How Pop Songs Become TV Ads

  • Devo re-records their biggest hit “Whip it good” as “Swiff it good” in a TV ad for the floor cleaner Swiffer.
  • The Beatles song “All you need is love” is licensed by Luvs who use it for their campaign, “All You Need is Luvs”
  • “Blister In the Sun ” by the Violent Femmes, a seminal punk bank, is used in an ad campaign for Wendy’s hamburgers.
  • This summer Wilco licenses 6 songs from their new album Blue Sky Blue to Volkswagen who uses all 6 songs in ad spots for their latest campaign marking the first time a multitude of songs by one artist/band is used in a single campaign.

Where is today’s cash cow for the music business? It’s the placing of famous or upcoming pop songs in TV commercials. We’ve all heard and seen these ads. Led Zepplin’s “Rock’n Roll” has become the main branding vehicle (no pun) for Cadillac. The ad speaks to those 40-year-olds that can now afford Cadillacs by co-opting an anthem from their youth.

There’s no doubt the trend will continue. Commercial jingles are a thing of the past. Today’s ad strategy is about branding. You put a product, no matter how bland, next to a song that has a “coolness” factor to it, or, in the case of the Beatles “All You Need is Love”, acknowledged cultural value, and voila, the product achieves instant significance or even hipness.

But by glorifying a product, no matter how banal, the song is immediately devalued. If today’s protest song can be tomorrow’s theme for toilet tissue, then the power of a song to effect culture becomes weakened. The power of the song becomes about how much money it commands when it is licensed for commercial use.

The Culture Is the Commercial

Jay Babcock, the publisher of the art and music magazine Arthur makes this point…

“What kind of culture sets up a system where the only way to hear good music is through TV commercials for products you don’t need?” Babcock said. “What little art is out there has to sneak in wherever it can, being stand-ins for jingles. It’s the sign of an unhealthy culture. The culture is eating itself.”

A recent New York Post article reports that the recording artist Fergie recently inked a $4-million deal to sing about Candie’s teen apparel on her next album. “The 32-year-old Black Eyed Peas singer is the first global star to consent to product placement in her songs – agreeing to include the provocative clothing line Candie’s in her lyrics.”

I don’t know that this matters to some bands, they are living in a music business that is sinking into chaos by the day and they are looking for cash, a reward for their work. When Wilco, a major act, licenses 6 songs to Volkswagen saying they are doing it as a way to get their music out there, you know the music business has drastically changed and these artists are looking for the type of payday that used to be available to successful bands through albums/radio play/touring. That old model of success is, apparently, broken.

According to Greg Lane, senior vice president of ad agency GSD&M in Austin, Texas, ad pop is a mutually beneficial relationship. “It’s a marriage of two brands. It’s the client’s brand, be it AT&T or iPod, as well as the brand of the band itself,”Lane said.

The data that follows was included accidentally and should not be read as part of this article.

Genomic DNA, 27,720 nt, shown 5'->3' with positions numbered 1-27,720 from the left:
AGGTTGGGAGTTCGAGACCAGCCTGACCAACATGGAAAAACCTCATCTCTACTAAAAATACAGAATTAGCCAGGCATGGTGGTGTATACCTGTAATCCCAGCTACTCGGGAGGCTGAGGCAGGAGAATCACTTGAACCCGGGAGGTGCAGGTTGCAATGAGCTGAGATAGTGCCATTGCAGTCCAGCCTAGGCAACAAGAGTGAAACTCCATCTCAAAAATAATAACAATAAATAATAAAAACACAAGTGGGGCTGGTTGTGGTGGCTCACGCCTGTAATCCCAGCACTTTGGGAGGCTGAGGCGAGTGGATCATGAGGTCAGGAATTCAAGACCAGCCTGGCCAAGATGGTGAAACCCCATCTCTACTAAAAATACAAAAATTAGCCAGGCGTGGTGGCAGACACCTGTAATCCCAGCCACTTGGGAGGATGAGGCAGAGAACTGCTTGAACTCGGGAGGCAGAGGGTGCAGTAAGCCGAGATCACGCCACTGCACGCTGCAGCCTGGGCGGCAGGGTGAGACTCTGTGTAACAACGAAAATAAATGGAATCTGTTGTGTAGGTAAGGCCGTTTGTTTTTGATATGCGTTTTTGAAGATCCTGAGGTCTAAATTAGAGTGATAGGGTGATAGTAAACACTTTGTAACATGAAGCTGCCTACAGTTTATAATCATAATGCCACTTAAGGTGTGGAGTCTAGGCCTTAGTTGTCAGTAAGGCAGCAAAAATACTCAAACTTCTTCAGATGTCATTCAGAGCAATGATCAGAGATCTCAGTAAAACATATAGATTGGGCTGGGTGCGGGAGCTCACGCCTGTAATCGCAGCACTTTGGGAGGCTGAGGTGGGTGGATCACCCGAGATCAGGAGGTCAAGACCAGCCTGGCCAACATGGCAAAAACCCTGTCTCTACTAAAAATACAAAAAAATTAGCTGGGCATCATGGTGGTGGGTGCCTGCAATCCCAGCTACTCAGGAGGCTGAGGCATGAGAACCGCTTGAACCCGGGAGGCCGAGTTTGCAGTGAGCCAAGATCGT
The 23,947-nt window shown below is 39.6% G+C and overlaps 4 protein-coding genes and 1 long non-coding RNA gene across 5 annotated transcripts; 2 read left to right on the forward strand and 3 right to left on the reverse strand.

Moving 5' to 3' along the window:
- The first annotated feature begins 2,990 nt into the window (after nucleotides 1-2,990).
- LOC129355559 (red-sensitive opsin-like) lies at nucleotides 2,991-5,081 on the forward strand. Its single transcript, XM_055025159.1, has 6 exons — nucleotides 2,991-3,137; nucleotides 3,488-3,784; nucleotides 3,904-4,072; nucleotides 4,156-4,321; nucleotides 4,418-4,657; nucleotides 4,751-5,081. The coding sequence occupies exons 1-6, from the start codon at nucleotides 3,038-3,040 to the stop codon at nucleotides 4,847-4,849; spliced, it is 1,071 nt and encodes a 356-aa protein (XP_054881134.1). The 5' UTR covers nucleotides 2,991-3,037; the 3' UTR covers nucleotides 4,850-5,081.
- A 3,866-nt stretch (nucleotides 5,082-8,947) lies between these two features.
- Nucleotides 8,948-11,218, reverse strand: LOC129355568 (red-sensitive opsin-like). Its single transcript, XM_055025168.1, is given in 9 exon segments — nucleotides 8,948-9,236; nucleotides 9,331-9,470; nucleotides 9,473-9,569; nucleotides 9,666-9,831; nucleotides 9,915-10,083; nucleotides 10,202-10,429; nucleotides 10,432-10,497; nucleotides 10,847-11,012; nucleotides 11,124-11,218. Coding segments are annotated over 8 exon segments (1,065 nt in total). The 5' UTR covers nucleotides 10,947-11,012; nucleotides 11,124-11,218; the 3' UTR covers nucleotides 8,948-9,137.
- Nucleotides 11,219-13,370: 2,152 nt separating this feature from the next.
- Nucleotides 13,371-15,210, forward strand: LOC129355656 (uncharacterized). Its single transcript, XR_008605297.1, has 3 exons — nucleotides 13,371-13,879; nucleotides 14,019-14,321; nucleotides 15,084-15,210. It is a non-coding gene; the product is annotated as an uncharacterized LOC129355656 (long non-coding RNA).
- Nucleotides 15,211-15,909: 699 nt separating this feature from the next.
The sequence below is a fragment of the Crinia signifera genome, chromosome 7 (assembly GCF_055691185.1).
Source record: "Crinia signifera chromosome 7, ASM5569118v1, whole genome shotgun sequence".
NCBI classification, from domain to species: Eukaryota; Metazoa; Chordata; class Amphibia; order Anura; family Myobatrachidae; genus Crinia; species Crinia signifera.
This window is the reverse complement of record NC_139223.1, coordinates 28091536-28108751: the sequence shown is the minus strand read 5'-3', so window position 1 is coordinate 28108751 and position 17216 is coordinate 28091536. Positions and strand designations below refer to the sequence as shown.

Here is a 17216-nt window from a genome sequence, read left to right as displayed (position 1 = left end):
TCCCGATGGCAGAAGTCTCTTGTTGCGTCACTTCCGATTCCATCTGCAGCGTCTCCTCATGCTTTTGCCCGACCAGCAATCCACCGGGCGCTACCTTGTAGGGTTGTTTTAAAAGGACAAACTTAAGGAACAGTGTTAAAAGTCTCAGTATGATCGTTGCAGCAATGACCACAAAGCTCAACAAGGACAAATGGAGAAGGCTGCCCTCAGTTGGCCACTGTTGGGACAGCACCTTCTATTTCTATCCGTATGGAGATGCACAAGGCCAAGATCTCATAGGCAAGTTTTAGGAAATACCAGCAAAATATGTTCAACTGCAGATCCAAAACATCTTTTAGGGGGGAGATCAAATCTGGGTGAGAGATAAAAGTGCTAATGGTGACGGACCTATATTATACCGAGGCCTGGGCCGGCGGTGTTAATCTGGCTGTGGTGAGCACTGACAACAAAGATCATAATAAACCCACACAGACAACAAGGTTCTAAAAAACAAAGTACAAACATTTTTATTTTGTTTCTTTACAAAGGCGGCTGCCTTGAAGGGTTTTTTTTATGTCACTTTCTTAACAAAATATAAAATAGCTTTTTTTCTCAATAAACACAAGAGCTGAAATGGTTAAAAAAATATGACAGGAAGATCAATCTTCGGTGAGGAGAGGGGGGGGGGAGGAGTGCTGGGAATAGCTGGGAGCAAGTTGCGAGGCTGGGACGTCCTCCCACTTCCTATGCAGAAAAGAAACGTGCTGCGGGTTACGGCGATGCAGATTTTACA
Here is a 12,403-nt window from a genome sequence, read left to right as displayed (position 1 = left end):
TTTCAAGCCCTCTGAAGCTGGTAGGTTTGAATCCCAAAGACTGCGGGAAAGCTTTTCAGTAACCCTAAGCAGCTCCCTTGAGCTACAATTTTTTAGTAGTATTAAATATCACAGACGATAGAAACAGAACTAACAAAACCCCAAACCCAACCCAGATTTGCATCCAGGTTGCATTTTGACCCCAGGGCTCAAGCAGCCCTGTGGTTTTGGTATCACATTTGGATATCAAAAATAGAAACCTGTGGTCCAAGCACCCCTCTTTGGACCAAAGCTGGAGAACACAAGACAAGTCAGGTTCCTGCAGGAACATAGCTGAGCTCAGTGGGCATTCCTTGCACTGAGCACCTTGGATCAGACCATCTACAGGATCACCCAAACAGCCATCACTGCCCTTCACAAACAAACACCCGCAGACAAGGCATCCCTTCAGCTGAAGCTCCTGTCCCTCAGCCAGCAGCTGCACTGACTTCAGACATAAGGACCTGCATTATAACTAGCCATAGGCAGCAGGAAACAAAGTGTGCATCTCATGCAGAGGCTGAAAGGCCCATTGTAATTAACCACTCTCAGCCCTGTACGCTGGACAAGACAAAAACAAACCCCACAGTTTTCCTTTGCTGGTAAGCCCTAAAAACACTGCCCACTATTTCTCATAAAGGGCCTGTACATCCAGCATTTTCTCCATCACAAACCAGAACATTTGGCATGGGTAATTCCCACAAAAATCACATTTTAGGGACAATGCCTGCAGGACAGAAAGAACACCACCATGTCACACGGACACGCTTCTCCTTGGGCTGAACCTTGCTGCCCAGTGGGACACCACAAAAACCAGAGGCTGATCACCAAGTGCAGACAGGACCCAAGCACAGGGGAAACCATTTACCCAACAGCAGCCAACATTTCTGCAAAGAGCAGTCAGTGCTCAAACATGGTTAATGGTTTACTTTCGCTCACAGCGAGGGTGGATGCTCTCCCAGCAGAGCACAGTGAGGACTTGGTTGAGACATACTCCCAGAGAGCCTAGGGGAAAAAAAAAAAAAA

“Part of the deal is, you’re never going to make everyone happy. And there’s no such thing as bad press. Even if fans are upset, it might not affect sales of what’s being advertised “it might increase sales.”

The artist does pay a price for dealing in “ad pop”. Their fan base can get turned off and look for music elsewhere.

As the great musician Tom Waits says “By turning a great song into a jingle, advertisers have achieved the ultimate: a meaningless product has now been injected with your meaningful memory of a song,” he said. “The songs and the artists who have created them have power and cultural value, that’s why advertisers pay out millions for them. Once you have taken the cash, you, your song and your audience are forever married to the product.”

Wilco song in Volkswagen commercial

Of Montreal song “Wraith Pinned To The Mist And Other Games” re-recorded with the words changed to “Let’s go Outback tonight” for Outback Steakhouse

More on this subject…

Under the Influence: The Pop Song as Advertising

Where have all the Jingles Gone

How to best use stock media in your production

UT0403_product-01Stock media companies provide ready-made media content that can be legally added to your work in a matter of minutes.

What is Stock Media? – Stock Media includes photographs, illustrations, video footage, music recordings, sound effects, Flash animations, website templates, PowerPoint backgrounds, and clipart.

Many stock music companies refer to themselves as libraries because, like a library, they carry a broad array of materials that tries to satisfy a wide range of tastes and needs.

Licensed Not Sold – With stock media, what you are really buying is a license that gives you permission to use the material you’re interested in.

Once you have a license you don’t, in fact, own the material. It is still owned by the stock media company. They remain the copyright holders. Your license lets you legally use the material in your production.  There are two main types of stock licenses.